The Nazis' secret wartime weapon: very big words

'I looked up "thesaurus" in the thesaurus. It said: "Don't mess about with the system, fat boy"'
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I used to really respect and be in awe of columnists in newspapers and magazines who used loads of long, abstruse words, words such as "lambent", "harmonial", "heuristic", "autophagous" and "dystopian". I thought they were dead clever and educated, these people. My writings, by contrast, mainly used words such as "bum", "dog", "bum" again and "otter".

I used to really respect and be in awe of columnists in newspapers and magazines who used loads of long, abstruse words, words such as "lambent", "harmonial", "heuristic", "autophagous" and "dystopian". I thought they were dead clever and educated, these people. My writings, by contrast, mainly used words such as "bum", "dog", "bum" again and "otter".

Now, however, to my shock I've found out that there exists a secret book, known only to certain writers, called Roget's Thesaurus, and in this book, it's like they've got a different word for everything! Here's an example: "Bum: (noun) Behind, buttocks, hindquarters, posterior, rump, seat..."

Well, I think that's cheating, using a book like that, I really do! Please be assured, dear readers, that I would never be so calumniotic an escribulator as to utilisationise such a meretriciatric contrivulance.

Later, with a larkish sense of mischief and giggling to myself, I got out the thesaurus and looked up "thesaurus" in the thesaurus. But when I turned to the page where it should have been, it simply said, in big black frightening letters: "Don't piss about with the system, fat boy! We know where you live and we know what you get up to on Thursdays in Kentish Town..." I slammed the book shut and waited for my heart to stop pounding.

However, I was still intrigued by this mysterious volume, and I went on to search out something of its history. Through diligent research I have discovered that the thesaurus was actually a German invention, devised in 1932 by Heinrich Roget, a word scientist working for the Nazis. As a result of his efforts at that time, German writing - plays, poems, songs and newspaper columns - was full of exciting, complicated words, while, by contrast, British writing was a very poor thing, a feeble thing indeed. Take this example of a popular song of the time: "Me no like sprouts, me no like, me no like, me no like a lot, sprouts." (Noël Coward, 1933). Or one of Churchill's early wartime speeches, in which he wiffled: "Hitler, bad bum man. If Hitler man come we fight them in some places and then we fight them in some other places and we will never not fight them in those places."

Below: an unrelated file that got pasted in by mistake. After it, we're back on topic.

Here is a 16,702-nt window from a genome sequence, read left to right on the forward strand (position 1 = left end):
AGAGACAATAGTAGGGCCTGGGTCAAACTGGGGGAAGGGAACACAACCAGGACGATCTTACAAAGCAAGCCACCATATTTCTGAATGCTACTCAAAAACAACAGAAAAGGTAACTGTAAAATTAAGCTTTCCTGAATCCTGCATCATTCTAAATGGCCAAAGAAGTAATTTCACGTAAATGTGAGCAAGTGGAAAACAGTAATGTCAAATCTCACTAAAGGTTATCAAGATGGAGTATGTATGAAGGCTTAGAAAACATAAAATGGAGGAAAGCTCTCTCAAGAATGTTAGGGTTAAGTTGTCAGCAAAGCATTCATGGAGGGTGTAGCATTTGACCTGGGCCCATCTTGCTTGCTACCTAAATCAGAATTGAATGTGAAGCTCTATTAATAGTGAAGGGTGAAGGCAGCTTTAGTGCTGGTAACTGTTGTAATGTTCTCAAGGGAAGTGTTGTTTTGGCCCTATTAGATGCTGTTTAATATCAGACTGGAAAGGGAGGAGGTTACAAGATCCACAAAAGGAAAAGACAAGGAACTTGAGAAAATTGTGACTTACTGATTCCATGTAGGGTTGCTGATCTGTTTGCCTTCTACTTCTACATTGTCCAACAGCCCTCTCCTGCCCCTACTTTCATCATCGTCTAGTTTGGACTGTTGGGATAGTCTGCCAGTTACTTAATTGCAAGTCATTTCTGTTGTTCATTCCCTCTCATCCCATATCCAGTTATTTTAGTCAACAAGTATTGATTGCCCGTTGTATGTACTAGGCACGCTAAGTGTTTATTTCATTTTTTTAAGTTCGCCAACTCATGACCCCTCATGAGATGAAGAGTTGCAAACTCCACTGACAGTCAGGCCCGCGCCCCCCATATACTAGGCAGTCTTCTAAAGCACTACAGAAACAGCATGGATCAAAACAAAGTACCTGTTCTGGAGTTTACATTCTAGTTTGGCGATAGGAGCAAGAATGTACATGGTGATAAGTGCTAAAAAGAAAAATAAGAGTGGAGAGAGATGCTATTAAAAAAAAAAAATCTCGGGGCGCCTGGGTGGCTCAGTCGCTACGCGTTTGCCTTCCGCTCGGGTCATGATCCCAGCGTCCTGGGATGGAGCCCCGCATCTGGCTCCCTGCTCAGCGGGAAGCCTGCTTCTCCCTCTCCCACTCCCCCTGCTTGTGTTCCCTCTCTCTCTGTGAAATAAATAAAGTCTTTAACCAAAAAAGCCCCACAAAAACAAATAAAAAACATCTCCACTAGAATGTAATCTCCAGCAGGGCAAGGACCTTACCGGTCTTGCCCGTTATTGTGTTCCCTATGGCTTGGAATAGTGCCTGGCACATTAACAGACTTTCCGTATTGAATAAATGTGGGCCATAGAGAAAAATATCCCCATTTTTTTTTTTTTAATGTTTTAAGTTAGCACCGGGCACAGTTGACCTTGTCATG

Obviously, wartime morale, which was low anyway, was not inspired by such insipid speechifying. The British authorities knew they had to get their hands on this secret book. Luckily, late in 1940, a Royal Navy destroyer, HMS Jillypan, cruising the north Atlantic, came upon a German U-boat on the surface. It was not surprising, really: the captain was sending a report on Allied merchant shipping, using his thesaurus to construct iambic pentameters utilising much flowery language and abstruse references to Norse marine gods, and thus they had been bobbing on top of the ocean for close to eight hours.

The Royal Navy captured the submarine, and before the captain could destroy the precious thesaurus, the brave British mariners seized that, too. The book was immediately flown to London and within days the vocabulary of the nation was on the up. As a headline in the News of the World put it at the time: "Exposition of ulterior tome actuates expansion of linguistic adroitness in national discourse".

Now Hollywood is planning to make a movie of this event, and, of course, it is US sailors rather than British who are to be the heroes of the piece. This brings to mind the fuss over the recent movie U-571, in which the Americans seem to claim that they captured the vital Enigma coding machine from the Germans, when in fact, of course, it was British sailors who did the deed.

Now what impressed me most about this affair was the modest, quietly courageous, self-deprecating and charming attitude of Lieutenant David Balme, who actually captured the Enigma machine, and other officers and men of HMS Bulldog and HMS Aubretia when I've seen them interviewed on television - and their humorous but absolute refusal to be drawn into any kind of outraged anti-American posturing for the sake of media consumption. It was a wonderful contrast to the sickening daily spectacle of politicians of both the Government and the Opposition pretending with disgusting insincerity to get into a lather of indignation over some bollocks or other, whether it was élitism, education, crime, asylum-seekers, the health service or indeed U-571 - not because they genuinely believed what they were saying but because they thought it would play well with the voters and the press.

They should remember that we British are at our absolute best when we are humorous, unassuming and just get on with the job with diffident dignity and true conviction, rather than preening and pouting with fake conviction. I for one find that kind of behaviour far more admirationalistic.

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